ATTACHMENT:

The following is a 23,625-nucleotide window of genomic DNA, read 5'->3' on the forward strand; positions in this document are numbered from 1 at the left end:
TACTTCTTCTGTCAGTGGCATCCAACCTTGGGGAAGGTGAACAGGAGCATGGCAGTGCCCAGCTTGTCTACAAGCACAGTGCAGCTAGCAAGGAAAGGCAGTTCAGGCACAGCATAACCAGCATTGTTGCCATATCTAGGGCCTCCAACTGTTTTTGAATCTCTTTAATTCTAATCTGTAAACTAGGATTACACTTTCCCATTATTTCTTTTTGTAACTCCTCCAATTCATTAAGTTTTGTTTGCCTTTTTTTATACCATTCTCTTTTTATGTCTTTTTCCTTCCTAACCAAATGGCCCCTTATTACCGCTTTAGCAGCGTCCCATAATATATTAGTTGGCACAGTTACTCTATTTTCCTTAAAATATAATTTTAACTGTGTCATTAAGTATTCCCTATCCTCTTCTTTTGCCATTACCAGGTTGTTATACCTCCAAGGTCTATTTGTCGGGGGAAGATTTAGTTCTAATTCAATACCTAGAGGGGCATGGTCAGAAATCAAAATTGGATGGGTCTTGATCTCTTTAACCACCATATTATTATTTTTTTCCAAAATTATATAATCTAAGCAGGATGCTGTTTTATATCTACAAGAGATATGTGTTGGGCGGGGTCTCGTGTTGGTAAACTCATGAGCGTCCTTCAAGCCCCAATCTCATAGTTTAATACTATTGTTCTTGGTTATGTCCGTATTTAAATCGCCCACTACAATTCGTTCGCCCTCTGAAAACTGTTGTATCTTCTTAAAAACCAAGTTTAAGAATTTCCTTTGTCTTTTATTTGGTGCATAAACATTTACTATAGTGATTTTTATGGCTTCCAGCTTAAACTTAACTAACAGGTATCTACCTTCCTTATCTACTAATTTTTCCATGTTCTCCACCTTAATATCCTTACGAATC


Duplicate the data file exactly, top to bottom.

The following is a 23,625-nucleotide window of genomic DNA, read 5'->3' on the forward strand; positions in this document are numbered from 1 at the left end:
TACTTCTTCTGTCAGTGGCATCCAACCTTGGGGAAGGTGAACAGGAGCATGGCAGTGCCCAGCTTGTCTACAAGCACAGTGCAGCTAGCAAGGAAAGGCAGTTCAGGCACAGCATAACCAGCATTGTTGCCATATCTAGGGCCTCCAACTGTTTTTGAATCTCTTTAATTCTAATCTGTAAACTAGGATTACACTTTCCCATTATTTCTTTTTGTAACTCCTCCAATTCATTAAGTTTTGTTTGCCTTTTTTTATACCATTCTCTTTTTATGTCTTTTTCCTTCCTAACCAAATGGCCCCTTATTACCGCTTTAGCAGCGTCCCATAATATATTAGTTGGCACAGTTACTCTATTTTCCTTAAAATATAATTTTAACTGTGTCATTAAGTATTCCCTATCCTCTTCTTTTGCCATTACCAGGTTGTTATACCTCCAAGGTCTATTTGTCGGGGGAAGATTTAGTTCTAATTCAATACCTAGAGGGGCATGGTCAGAAATCAAAATTGGATGGGTCTTGATCTCTTTAACCACCATATTATTATTTTTTTCCAAAATTATATAATCTAAGCAGGATGCTGTTTTATATCTACAAGAGATATGTGTTGGGCGGGGTCTCGTGTTGGTAAACTCATGAGCGTCCTTCAAGCCCCAATCTCATAGTTTAATACTATTGTTCTTGGTTATGTCCGTATTTAAATCGCCCACTACAATTCGTTCGCCCTCTGAAAACTGTTGTATCTTCTTAAAAACCAAGTTTAAGAATTTCCTTTGTCTTTTATTTGGTGCATAAACATTTACTATAGTGATTTTTATGGCTTCCAGCTTAAACTTAACTAACAGGTATCTACCTTCCTTATCTACTAATTTTTCCATGTTCTCCACCTTAATATCCTTACGAATC